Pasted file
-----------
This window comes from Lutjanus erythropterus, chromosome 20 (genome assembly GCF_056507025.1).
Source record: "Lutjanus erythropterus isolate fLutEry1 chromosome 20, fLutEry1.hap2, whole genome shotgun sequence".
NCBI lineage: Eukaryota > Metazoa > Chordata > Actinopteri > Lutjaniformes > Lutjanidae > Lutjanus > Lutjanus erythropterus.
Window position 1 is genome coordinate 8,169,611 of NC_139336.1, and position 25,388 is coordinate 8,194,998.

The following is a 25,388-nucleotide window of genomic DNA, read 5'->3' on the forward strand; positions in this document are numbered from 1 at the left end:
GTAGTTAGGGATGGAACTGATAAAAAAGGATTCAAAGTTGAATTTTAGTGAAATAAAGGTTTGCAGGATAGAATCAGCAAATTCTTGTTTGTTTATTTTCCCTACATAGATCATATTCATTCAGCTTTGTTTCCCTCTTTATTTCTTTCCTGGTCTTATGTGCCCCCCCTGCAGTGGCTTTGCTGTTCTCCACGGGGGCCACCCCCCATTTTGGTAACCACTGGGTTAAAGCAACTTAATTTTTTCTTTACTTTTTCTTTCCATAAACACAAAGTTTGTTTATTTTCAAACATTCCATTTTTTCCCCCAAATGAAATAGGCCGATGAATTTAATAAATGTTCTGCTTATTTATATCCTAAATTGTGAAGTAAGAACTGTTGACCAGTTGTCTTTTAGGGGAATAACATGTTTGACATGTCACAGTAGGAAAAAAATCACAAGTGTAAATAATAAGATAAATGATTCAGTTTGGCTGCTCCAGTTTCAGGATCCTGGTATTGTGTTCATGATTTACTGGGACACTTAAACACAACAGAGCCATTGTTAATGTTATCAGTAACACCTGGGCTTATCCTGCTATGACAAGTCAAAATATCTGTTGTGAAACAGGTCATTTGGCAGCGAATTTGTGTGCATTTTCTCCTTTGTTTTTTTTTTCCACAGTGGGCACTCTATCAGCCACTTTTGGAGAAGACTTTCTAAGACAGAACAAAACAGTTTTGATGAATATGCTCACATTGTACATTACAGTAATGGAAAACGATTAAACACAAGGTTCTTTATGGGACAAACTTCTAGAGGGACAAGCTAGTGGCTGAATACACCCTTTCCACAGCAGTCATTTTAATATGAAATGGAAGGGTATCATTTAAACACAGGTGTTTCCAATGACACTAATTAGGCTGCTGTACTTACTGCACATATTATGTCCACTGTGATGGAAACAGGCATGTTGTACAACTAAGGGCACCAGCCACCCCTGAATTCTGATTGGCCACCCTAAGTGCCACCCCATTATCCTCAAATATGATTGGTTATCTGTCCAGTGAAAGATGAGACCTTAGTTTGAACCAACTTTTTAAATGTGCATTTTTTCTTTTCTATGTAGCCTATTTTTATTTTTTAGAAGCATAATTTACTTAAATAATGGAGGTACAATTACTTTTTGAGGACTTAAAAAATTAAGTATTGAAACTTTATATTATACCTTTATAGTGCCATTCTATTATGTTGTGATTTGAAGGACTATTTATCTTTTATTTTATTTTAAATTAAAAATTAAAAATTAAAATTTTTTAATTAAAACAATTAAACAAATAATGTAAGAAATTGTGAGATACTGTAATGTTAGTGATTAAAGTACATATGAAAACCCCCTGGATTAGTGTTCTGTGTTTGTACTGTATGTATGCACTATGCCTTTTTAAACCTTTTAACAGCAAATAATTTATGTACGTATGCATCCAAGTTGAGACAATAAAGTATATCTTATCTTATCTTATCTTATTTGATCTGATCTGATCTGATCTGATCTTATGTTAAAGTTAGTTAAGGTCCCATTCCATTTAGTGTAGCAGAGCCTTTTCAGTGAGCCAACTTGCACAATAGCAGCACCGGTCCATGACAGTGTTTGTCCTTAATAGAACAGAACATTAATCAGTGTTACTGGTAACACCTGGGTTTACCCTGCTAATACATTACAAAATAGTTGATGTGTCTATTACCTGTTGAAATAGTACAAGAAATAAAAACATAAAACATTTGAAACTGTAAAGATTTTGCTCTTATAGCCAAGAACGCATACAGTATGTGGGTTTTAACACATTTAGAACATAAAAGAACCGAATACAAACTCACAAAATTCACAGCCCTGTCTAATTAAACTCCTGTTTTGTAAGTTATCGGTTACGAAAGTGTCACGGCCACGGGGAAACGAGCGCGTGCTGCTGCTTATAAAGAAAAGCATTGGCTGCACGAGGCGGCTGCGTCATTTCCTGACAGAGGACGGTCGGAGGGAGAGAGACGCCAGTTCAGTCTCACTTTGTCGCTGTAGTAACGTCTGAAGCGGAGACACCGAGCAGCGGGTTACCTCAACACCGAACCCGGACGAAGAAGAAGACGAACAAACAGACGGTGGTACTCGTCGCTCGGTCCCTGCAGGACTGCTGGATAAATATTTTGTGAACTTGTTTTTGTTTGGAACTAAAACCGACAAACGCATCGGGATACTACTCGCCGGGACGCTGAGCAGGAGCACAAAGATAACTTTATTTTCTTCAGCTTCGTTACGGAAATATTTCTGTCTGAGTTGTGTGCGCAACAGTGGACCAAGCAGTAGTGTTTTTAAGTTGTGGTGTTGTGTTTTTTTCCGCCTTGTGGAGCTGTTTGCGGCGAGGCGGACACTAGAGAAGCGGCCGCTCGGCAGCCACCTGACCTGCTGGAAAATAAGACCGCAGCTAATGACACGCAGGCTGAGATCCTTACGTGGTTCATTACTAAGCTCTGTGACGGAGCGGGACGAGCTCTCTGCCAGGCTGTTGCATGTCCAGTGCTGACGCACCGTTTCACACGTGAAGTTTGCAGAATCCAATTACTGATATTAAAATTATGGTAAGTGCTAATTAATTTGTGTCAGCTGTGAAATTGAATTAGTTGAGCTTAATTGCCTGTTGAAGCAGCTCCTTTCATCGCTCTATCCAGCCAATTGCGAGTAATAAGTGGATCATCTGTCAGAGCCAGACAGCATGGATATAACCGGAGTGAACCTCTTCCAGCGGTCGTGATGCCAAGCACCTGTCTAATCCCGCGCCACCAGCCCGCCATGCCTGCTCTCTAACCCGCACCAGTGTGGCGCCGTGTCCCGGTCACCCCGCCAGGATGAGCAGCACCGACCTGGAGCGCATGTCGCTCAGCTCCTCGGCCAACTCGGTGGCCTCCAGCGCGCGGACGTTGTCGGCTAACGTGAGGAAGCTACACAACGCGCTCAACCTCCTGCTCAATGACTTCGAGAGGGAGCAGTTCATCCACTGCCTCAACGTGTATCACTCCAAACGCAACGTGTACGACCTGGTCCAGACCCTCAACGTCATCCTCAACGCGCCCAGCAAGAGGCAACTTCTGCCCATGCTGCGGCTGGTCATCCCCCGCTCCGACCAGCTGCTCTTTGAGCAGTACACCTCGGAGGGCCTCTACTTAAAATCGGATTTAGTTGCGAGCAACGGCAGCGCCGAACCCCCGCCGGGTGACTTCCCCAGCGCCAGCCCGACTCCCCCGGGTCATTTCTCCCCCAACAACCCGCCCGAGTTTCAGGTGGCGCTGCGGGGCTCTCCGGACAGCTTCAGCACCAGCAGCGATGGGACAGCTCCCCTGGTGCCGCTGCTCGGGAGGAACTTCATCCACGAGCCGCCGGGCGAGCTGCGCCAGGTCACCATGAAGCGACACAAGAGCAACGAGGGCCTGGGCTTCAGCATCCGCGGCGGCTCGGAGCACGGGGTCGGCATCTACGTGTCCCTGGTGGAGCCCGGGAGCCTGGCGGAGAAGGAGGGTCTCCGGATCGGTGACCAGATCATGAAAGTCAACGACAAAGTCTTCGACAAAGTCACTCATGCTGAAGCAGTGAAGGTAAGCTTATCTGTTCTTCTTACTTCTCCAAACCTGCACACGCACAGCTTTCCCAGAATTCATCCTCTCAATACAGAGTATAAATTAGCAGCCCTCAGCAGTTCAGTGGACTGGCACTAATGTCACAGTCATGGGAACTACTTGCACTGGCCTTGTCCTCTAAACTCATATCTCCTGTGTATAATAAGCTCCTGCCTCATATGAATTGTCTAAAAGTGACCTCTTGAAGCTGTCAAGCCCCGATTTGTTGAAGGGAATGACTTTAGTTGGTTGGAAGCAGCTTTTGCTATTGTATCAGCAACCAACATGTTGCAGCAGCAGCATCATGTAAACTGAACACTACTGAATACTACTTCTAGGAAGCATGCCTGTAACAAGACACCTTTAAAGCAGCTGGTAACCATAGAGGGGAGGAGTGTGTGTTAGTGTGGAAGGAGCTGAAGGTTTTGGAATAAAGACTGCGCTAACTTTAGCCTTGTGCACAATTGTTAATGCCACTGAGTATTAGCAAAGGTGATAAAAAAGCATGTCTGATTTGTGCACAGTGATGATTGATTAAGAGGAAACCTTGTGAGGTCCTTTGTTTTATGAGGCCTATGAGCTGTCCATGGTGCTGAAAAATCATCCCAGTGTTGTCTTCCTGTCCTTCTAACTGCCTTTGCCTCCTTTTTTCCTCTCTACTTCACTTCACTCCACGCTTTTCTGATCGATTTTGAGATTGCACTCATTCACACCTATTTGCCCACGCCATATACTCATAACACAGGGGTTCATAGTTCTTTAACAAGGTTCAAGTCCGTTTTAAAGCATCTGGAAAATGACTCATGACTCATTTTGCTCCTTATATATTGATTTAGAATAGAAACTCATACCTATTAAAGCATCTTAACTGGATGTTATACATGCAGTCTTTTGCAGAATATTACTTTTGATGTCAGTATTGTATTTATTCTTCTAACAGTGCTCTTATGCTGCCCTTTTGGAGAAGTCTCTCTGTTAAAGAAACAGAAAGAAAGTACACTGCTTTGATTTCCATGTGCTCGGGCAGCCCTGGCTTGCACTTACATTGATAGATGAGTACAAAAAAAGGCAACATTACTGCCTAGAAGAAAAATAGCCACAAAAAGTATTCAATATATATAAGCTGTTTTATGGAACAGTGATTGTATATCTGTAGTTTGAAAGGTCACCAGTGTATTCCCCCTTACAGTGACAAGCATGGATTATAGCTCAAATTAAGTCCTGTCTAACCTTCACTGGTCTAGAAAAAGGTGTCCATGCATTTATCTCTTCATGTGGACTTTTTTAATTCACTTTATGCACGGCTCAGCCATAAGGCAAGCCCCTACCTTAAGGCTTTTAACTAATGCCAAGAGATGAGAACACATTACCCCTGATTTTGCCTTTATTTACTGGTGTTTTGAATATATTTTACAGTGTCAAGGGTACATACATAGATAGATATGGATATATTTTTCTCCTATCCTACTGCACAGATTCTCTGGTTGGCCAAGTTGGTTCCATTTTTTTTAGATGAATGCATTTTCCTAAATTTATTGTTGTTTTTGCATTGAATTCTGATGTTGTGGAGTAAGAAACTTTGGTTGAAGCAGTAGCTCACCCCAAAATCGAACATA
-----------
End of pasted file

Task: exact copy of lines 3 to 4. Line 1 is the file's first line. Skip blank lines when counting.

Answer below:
NCBI lineage: Eukaryota > Metazoa > Chordata > Actinopteri > Lutjaniformes > Lutjanidae > Lutjanus > Lutjanus erythropterus.
Window position 1 is genome coordinate 8,169,611 of NC_139336.1, and position 25,388 is coordinate 8,194,998.